Ten free methods to better energy efficiency at homeA common perception of “going green” is that it requires a big investment: either you have to spend a lot of money on something like an energy efficient HVAC system and expensive CFLs for your whole house, or you have to invest a lot of time researching product ingredient lists and do-it-yourself projects.
By: By Carrie Brusven, The Jamestown Sun
Posted Jan. 28, 2012
A common perception of “going green” is that it requires a big investment: either you have to spend a lot of money on something like an energy efficient HVAC system and expensive CFLs for your whole house, or you have to invest a lot of time researching product ingredient lists and do-it-yourself projects.
While these things all play key roles in moving toward a more sustainable lifestyle, there are plenty of things you can do in your home right now to make your home more energy efficient that will save you money, shrink your home’s carbon footprint, and won’t cost you a dime.
You’re probably even doing some of these already without realizing how “green” you really are!
1. Let your dishes air dry. A dishwasher uses more energy to dry dishes than to wash them. If your dishwasher doesn’t have an automatic air-dry switch, turn off the control knob after the final rinse and prop the door open to let moisture escape.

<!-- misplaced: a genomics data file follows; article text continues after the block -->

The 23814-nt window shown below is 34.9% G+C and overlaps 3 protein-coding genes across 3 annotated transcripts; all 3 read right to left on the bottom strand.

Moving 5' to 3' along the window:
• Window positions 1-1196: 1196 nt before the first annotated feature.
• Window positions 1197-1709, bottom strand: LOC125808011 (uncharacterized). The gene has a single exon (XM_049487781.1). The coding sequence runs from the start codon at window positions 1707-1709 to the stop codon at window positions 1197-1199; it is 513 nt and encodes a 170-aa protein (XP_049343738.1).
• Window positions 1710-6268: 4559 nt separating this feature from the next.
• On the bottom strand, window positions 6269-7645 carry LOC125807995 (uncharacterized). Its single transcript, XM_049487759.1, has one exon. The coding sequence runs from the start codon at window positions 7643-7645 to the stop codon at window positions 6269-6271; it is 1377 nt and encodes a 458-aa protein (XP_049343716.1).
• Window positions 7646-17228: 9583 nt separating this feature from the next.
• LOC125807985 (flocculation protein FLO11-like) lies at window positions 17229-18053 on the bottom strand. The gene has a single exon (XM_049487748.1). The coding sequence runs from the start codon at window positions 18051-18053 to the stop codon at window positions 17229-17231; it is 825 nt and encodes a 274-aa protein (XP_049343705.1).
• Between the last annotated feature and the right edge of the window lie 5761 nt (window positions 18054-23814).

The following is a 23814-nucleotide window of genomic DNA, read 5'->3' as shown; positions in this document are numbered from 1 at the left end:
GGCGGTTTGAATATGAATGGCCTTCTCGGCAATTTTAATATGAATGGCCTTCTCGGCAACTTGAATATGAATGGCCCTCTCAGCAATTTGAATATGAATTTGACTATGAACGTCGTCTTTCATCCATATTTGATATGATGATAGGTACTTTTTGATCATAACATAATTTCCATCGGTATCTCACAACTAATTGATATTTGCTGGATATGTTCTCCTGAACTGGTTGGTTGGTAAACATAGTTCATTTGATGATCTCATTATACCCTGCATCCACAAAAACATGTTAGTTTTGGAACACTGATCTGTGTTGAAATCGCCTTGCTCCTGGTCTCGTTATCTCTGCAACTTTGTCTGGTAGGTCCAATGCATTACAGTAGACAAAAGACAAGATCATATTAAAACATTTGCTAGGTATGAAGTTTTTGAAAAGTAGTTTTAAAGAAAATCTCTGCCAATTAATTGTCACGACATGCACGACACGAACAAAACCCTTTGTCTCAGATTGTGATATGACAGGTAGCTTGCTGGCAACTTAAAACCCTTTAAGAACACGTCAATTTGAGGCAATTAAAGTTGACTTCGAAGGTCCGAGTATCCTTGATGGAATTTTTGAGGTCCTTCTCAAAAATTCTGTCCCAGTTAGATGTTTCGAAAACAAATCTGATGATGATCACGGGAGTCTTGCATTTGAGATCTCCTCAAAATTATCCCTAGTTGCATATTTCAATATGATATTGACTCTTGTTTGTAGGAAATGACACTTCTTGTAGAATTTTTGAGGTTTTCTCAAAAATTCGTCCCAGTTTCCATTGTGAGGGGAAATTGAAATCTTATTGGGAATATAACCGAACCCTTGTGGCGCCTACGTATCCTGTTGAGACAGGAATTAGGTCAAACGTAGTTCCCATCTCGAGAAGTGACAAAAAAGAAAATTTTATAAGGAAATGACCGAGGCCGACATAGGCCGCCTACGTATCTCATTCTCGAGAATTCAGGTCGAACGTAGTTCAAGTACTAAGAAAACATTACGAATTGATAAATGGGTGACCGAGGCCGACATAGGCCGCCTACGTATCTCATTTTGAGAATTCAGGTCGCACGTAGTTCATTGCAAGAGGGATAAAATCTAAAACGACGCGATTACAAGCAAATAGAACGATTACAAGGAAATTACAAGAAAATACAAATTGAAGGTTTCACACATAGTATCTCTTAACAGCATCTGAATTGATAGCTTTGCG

2. Keep heating vents clear of furniture and clutter, allowing air to circulate freely.
3. Turn off the lights when you’re not going to be in a room or when a sunny day makes them unnecessary.
4. Close doors to the outside to keep your heated or cooled air in. It’s all too tempting to leave the door open behind you when you’re just making a “quick” trip to the garage — but it will take less energy from you to simply pull the door closed behind you than it will take your air conditioner or furnace to make up for the loss.
5. If you have room, hang your clothes out to dry instead of drying them all the way in the dryer. Dryers use an incredible amount of energy (often the second biggest energy hog in your home, after your furnace!)
6. Clean refrigerator coils twice a year, more if you have pets. Condenser coils are located at the bottom or rear of your refrigerator. If they are allowed to accumulate dust and dirt as much as 25 percent more energy is required to maintain proper temperature.
7. Keep your refrigerator and freezer full — less cold air will be lost when the refrigerator and freezer doors are opened if there are plenty of items inside to help retain it.
8. When it’s time to give the oven a good cleaning, use the self-cleaning feature right after you’ve used it to bake something — you will use less energy to get the oven to the necessary temp since it will already be hot.
9. Remove clothes from the dryer as soon as tumbling stops. If clothes become wrinkled from lying in the dryer, extra energy must be used to iron or dry them again.
10. Never turn your thermostat way up or way down to speed up the heating or cooling process. This will force your unit to work harder, stay on longer, and use more energy.
Brusven is an eco-consultant in Moorhead, Minn., and blogs at colormegreen.areavoices.com